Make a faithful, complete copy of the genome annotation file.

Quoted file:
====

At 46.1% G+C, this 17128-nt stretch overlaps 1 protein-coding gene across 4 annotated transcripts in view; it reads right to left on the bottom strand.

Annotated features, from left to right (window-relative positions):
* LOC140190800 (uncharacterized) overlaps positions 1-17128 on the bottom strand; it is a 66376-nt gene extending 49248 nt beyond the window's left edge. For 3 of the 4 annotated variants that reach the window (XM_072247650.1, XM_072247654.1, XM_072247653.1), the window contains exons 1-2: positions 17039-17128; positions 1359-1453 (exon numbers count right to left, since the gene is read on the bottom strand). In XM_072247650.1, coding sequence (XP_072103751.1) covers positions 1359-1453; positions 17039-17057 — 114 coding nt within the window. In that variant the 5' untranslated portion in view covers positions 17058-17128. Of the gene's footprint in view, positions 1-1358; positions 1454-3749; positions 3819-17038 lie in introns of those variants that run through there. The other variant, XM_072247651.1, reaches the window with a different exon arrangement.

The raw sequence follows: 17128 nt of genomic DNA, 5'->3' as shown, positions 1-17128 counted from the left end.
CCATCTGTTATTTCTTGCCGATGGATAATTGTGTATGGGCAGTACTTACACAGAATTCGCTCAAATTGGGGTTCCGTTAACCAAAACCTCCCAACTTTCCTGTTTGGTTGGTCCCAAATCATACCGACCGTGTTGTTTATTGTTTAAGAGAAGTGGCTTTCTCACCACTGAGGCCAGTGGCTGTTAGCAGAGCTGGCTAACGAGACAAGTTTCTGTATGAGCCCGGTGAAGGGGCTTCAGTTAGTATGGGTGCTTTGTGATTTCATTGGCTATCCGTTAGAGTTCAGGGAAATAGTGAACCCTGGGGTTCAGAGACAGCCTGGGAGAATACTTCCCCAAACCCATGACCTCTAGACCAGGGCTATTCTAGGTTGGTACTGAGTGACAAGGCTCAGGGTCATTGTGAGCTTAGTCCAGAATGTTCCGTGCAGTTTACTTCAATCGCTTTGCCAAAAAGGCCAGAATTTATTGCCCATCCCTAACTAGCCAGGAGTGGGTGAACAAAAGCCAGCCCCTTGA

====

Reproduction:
At 46.1% G+C, this 17128-nt stretch overlaps 1 protein-coding gene across 4 annotated transcripts in view; it reads right to left on the bottom strand.

Annotated features, from left to right (window-relative positions):
* LOC140190800 (uncharacterized) overlaps positions 1-17128 on the bottom strand; it is a 66376-nt gene extending 49248 nt beyond the window's left edge. For 3 of the 4 annotated variants that reach the window (XM_072247650.1, XM_072247654.1, XM_072247653.1), the window contains exons 1-2: positions 17039-17128; positions 1359-1453 (exon numbers count right to left, since the gene is read on the bottom strand). In XM_072247650.1, coding sequence (XP_072103751.1) covers positions 1359-1453; positions 17039-17057 — 114 coding nt within the window. In that variant the 5' untranslated portion in view covers positions 17058-17128. Of the gene's footprint in view, positions 1-1358; positions 1454-3749; positions 3819-17038 lie in introns of those variants that run through there. The other variant, XM_072247651.1, reaches the window with a different exon arrangement.

The raw sequence follows: 17128 nt of genomic DNA, 5'->3' as shown, positions 1-17128 counted from the left end.
CCATCTGTTATTTCTTGCCGATGGATAATTGTGTATGGGCAGTACTTACACAGAATTCGCTCAAATTGGGGTTCCGTTAACCAAAACCTCCCAACTTTCCTGTTTGGTTGGTCCCAAATCATACCGACCGTGTTGTTTATTGTTTAAGAGAAGTGGCTTTCTCACCACTGAGGCCAGTGGCTGTTAGCAGAGCTGGCTAACGAGACAAGTTTCTGTATGAGCCCGGTGAAGGGGCTTCAGTTAGTATGGGTGCTTTGTGATTTCATTGGCTATCCGTTAGAGTTCAGGGAAATAGTGAACCCTGGGGTTCAGAGACAGCCTGGGAGAATACTTCCCCAAACCCATGACCTCTAGACCAGGGCTATTCTAGGTTGGTACTGAGTGACAAGGCTCAGGGTCATTGTGAGCTTAGTCCAGAATGTTCCGTGCAGTTTACTTCAATCGCTTTGCCAAAAAGGCCAGAATTTATTGCCCATCCCTAACTAGCCAGGAGTGGGTGAACAAAAGCCAGCCCCTTGA